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InfoQ Homepage Articles Your Tech Stack Doesn’t Do What Everyone Needs It To. What Next?

Your Tech Stack Doesn’t Do What Everyone Needs It To. What Next?


Key Takeaways

  • Current barriers to digital transformation include the lack of skilled developers and complex technical stacks
  • Stack extensibility significantly increases a company's agility and competitiveness
  • Low-code BPA (Business Process Automation) can help address the challenges organisations face
  • Low-code increases process resiliency and conserves developer resources
  • There are some important factors to consider when exploring low-code options

No matter how fast technology evolves, for some businesses, they often feel one step behind. In department after department, from HR and purchasing to finance and marketing, situations exist where key software solutions don’t quite meet organizational needs. For workers, department managers and most assuredly IT, that’s a problem.

The insatiable appetite for business agility exerts enormous pressure on IT organizations to select, integrate and deploy appropriate and complete enterprise platforms. Oftentimes, however, there is a gap between what a tech stack can do, and what it should do.

Digital transformation, the initiative that has driven most IT activity for nearly a decade, has actually widened the gaps in departmental tech stacks. Digital transformation usually focuses on big-ticket implementations; it can leave behind the less visible, yet essential workflows and processes that stitch together major platforms. Adding to the situation in recent years has been the shortage of qualified developers, which makes well-connected solutions that much more difficult to achieve.

Consequently, business teams often labor with technologies that are not fully formed, fully explained, or appropriate for current work requirements. In frustration, they create their own workarounds using manual processes or ad hoc software.

Unsanctioned shadow IT solutions can produce arcane procedures, inconsistent workflows, and a lack of visibility - not to mention security and scalability issues.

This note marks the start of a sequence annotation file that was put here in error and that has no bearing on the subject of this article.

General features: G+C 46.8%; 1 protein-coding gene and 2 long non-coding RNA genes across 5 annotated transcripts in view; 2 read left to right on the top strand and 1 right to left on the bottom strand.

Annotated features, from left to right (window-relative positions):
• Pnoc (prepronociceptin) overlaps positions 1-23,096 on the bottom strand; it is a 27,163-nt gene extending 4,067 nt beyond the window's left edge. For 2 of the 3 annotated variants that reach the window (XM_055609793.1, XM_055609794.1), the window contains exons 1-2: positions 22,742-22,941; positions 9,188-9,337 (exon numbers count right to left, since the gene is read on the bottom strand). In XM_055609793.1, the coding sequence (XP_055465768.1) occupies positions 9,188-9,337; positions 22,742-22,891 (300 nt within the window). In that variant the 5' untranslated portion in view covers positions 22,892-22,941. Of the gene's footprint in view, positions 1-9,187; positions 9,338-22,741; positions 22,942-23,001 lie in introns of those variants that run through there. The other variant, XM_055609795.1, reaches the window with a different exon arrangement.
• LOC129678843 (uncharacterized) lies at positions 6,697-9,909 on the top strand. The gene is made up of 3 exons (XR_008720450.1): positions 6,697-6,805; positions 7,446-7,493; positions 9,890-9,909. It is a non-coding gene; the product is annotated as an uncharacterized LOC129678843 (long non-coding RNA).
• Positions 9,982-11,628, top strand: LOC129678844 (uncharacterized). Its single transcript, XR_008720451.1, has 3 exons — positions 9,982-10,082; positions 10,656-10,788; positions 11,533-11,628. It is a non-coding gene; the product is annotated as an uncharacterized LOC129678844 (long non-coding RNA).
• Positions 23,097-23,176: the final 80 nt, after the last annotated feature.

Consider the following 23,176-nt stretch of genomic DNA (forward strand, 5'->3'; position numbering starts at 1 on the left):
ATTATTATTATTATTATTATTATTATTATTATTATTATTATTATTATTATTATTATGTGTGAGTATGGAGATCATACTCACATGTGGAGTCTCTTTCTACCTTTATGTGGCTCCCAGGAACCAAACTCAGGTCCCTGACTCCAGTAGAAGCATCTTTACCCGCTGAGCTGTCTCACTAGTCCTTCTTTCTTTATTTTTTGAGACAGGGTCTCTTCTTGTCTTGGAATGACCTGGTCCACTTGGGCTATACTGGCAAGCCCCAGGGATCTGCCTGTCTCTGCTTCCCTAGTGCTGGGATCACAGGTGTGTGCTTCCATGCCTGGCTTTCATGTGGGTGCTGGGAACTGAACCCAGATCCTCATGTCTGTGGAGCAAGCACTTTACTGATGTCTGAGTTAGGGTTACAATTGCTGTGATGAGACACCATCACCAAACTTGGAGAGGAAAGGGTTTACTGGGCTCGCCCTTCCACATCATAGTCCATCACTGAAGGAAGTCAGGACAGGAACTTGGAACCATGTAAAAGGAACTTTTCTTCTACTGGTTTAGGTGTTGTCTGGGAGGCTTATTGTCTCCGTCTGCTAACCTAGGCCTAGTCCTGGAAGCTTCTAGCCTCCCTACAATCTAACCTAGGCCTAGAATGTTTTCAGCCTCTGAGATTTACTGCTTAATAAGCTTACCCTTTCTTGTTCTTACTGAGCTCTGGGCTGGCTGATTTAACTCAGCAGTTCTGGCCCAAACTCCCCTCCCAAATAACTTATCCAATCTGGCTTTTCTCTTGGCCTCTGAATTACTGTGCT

When companies can’t keep up with the pace of change, they lose their status as market leaders. Speed to value declines, as rigid systems become too unwieldy and expensive to modify. Chaotic tech environments overtake what should be smooth and well-prescribed automation.

Extensibility Challenges

Stack extensibility - the ability to nimbly expand the capabilities of existing tech solutions - is an essential trait of well-designed IT ecosystems. Yet creating this important advantage isn’t easy.  

Vertical solutions solve specific problems, but are rigid; on the other hand, horizontal solutions, while more flexible, are expensive to modify. Moreover, customizing legacy components can be challenging when developers are busy elsewhere in the enterprise.

Other alternatives do exist. Many organizations purchase additional modules within the application ecosystem, hoping they will be sufficient to solve their unique problems. Robotic Process Automation (RPA) is a choice that, while effective at addressing specific needs, requires business teams themselves to connect - and still leaves tech stacks open to complexity and a lack of control.

Controlling the Outcome

Low-code BPA (Business Process Automation), on the other hand, has advantages that puts it at the forefront of approaches to stack extensibility. Low-code increases process resiliency by empowering business teams with an easy-to-use, easy-to-understand and, most of all, IT-sanctioned set of tools. Using these building blocks, end users can close gaps with solutions that complement and coordinate existing components, rather than competing with or complicating them.

Many IT benefits accrue to the low-code method. It conserves developer resources and reduces backlogs by enabling business teams to do much of the work on their own. It standardizes processes, which makes it easier to enforce security mandates. Because scalability is built into the low-code framework, supplemental coding is minimal.

End-users appreciate having IT-approved capabilities that allow them to make changes quickly. Instead of waiting for a custom-built solution, they are able to adapt as business needs evolve. Workflows become more relevant, more convenient, and more productive.

Tried and Tested

Leading enterprises have experienced the advantages of low-code enabled stack extensibility. Samsonite, the global luggage maker, was struggling with several gaps in its purchasing workflows. Requests were executed through email and file sharing, and departmental staff had to sift through old messages simply to find the information required to initiate purchase quotes from suppliers.

Low-code BPA ended those problems. After analyzing the procurement process to standardize procedures and make sure they adhered to both internal policies and external legal, finance and tax requirements, Samsonite’s purchasing team began creating workflows that included necessary approvals at each stage. The stack extensibility solution streamlined the request/fulfillment process, enabling purchasers and requesters to receive automatic notifications and alerts.  

Within the first five months, Samsonite was able to eliminate an estimated 2,370 hours of manual work and achieve an overall ROI of 177 percent.

"Our new system not only gives us the control we need to ensure everyone abides by our rules and policies, but it also creates an easily accessible trail for future audits," noted Mauricio Rizzi, Samsonite’s Customer Service and Procurement Manager.